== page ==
The Probate and Family Court in Massachusetts looks at the payor's gross income from all sources when calculating one's child support obligation.
The hope is that when parents don't live together, they both understand it is their obligation, both legally and morally, to step up and care for their children. Part of doing so means that both of them should take some financial responsibility for the children, often in the form of child support. Though we might hope that all parents would willingly contribute, the reality is that some may not. So what happens when someone does not pay child support in Massachusetts? What are the consequences?
Unless you've gone through a Family Court case of your own, chances are you aren't very familiar with the process. Movies and TV shows and some occasional bits of wisdom gleaned from friends may be of how things work. One area that might be especially confusing is that of child support. Many people believe child support is treated like alimony or property division, and can be fought over until a mutually agreeable number is decided upon. However, the reality is very different.
In the case, Morales v. Morales, the Massachusetts Supreme Judicial Court, clarified the standard by which child support may be modified. The Court stated that child support modification does not require a finding of a material change of circumstances. Rather, if there is an inconsistency between the amount of the existing order and the amount that would result from application of the Massachusetts Child Support Guidelines, the Court must consider the modification request. When such an inconsistency exists, the Court may not simply dismiss the complaint for modification, even if the evidence does not demonstrate a material change of circumstances.
If you've done some research, you probably know that child support in Massachusetts is calculated by using a set of guidelines prepared by state officials. These guidelines rely on a formula to balance income and expenses and then apportion the costs of raising the child fairly between the parents. However, the formula may not produce a number that suits your particular situation and/or the parents may want to mutually agree upon a different number from that calculated by the guidelines. If that happens, can you deviate from child support guidelines?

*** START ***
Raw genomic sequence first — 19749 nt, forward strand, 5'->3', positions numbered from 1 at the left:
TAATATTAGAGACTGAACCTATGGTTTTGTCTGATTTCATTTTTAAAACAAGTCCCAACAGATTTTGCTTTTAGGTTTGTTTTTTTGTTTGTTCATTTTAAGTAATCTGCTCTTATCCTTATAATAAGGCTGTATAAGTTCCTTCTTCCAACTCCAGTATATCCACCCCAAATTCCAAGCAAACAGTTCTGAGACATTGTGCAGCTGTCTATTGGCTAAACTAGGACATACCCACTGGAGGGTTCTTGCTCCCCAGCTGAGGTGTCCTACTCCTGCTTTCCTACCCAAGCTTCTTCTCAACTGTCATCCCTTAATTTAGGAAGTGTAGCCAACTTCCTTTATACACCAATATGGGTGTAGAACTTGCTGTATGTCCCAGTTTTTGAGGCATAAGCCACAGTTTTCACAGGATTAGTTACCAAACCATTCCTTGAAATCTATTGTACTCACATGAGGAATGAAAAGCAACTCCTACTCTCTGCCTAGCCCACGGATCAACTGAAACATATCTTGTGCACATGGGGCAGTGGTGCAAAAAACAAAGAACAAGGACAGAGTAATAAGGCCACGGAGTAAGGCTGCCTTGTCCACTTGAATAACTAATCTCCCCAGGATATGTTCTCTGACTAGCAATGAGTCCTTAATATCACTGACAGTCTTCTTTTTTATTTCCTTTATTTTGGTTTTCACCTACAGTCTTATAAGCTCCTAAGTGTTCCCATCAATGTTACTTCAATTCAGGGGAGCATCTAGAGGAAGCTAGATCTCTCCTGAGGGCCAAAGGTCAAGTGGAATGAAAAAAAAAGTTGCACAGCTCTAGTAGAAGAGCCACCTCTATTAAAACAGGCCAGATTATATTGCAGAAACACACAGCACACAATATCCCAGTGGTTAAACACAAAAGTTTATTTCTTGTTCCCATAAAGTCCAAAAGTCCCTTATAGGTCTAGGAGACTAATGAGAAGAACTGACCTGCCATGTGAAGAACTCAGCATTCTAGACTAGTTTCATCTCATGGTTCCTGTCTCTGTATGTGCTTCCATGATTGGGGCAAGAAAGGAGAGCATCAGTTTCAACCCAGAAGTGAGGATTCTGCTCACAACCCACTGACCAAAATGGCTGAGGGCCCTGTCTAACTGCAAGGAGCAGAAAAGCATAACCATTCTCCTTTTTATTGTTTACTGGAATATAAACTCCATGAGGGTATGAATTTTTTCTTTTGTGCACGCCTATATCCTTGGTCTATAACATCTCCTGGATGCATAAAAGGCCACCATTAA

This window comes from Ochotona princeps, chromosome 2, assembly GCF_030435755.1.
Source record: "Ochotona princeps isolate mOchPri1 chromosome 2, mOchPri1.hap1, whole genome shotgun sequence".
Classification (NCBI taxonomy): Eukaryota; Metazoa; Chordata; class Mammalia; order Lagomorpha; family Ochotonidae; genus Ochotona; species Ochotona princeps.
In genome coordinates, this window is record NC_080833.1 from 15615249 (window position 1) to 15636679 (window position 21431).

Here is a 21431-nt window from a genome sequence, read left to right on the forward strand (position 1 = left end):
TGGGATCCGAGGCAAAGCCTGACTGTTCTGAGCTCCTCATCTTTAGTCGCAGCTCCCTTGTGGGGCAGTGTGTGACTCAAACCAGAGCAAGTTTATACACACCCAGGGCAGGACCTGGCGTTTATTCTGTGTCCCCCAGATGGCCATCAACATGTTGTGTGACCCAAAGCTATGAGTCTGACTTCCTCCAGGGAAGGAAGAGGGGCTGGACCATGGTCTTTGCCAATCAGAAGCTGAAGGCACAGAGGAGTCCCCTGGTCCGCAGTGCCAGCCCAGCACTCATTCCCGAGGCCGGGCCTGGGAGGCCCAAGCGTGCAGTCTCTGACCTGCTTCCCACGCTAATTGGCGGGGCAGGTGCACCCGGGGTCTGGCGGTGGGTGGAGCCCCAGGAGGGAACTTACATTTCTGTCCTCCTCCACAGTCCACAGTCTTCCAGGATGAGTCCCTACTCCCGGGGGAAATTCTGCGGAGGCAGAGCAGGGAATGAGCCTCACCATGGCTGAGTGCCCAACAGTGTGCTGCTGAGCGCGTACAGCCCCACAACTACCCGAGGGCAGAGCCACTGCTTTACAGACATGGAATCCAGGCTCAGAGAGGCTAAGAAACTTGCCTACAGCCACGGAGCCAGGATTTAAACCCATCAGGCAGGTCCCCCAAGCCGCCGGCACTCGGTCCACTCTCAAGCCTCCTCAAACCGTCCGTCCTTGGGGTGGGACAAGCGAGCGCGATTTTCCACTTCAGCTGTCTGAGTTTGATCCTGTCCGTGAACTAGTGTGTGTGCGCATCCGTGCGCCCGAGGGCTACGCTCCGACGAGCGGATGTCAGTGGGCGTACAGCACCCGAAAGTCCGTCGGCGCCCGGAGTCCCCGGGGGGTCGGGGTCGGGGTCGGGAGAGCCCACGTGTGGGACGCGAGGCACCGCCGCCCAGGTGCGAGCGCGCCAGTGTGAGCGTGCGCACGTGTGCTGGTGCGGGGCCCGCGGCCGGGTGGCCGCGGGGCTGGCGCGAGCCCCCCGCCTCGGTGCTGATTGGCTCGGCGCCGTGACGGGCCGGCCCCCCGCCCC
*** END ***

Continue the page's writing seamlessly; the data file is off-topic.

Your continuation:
One of the complaints we hear most often is "the other parent doesn't spend my child support payments on the child." We certainly understand that it can be very frustrating for non-custodial parents to pay child support each and every month. This is particularly true if (a) the amount of money paid is significant, (b) it impacts the payor's budget in a noticeable way, and/or (c) you disagree with the other parent's spending habits.
The Massachusetts child support statute imposes a duty of child support on both the husband and wife. Because the support obligation falls equally on the custodial and non-custodial parent, the income of a second spouse may be considered in calculating the obligor's ability to pay alimony or child support.
One order, one court with exclusive jurisdiction. That is the core concept of the Uniform Interstate Family Support Act ("UIFSA"), M.G.L. c. 209D. UIFSA seeks to solve the problem of conflicting support orders issued by courts in different jurisdictions. UIFSA establishes the procedural framework for the establishment, enforcement and modifications of child support and spousal support orders.
The definition of income in the Massachusetts Child Support Guide lines (guidelines) is broad and includes twenty-nine specifically identified sources of income. For purposes of these guidelines, income is defined as gross income from whatever source regardless of whether that income is recognized by the Internal Revenue Code or reported to the Internal Revenue Service or State Department of Revenue or other taxing authority. Those sources include, but are not limited to, the following: